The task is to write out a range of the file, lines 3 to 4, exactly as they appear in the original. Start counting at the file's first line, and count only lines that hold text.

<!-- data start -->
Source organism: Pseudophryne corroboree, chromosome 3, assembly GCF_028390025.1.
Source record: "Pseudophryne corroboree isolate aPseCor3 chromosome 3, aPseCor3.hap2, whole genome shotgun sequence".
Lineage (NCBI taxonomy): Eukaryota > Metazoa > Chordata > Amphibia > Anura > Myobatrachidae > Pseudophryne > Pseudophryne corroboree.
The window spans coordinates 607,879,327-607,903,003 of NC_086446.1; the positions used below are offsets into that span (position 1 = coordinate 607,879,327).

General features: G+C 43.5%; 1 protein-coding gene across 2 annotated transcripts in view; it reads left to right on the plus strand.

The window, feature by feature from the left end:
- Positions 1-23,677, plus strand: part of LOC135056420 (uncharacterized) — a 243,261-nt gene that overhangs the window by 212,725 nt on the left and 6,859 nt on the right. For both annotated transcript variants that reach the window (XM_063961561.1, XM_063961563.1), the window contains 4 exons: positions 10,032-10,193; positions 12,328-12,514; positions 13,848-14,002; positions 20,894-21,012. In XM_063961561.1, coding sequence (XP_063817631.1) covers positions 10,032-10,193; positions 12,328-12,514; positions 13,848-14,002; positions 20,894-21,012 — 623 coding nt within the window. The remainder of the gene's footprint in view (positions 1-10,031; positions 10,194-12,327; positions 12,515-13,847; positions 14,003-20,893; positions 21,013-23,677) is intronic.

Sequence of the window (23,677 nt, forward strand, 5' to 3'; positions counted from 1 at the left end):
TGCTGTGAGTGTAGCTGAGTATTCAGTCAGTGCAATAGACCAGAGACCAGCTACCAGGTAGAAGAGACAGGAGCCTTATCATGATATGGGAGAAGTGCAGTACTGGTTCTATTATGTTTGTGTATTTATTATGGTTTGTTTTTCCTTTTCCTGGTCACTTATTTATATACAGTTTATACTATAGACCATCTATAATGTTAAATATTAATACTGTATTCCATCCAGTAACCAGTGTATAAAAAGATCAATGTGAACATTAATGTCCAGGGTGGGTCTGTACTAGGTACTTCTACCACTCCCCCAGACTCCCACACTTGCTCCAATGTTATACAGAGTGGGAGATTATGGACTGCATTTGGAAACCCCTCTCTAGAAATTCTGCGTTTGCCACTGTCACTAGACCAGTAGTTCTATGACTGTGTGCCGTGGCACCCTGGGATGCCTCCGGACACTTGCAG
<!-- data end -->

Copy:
Lineage (NCBI taxonomy): Eukaryota > Metazoa > Chordata > Amphibia > Anura > Myobatrachidae > Pseudophryne > Pseudophryne corroboree.
The window spans coordinates 607,879,327-607,903,003 of NC_086446.1; the positions used below are offsets into that span (position 1 = coordinate 607,879,327).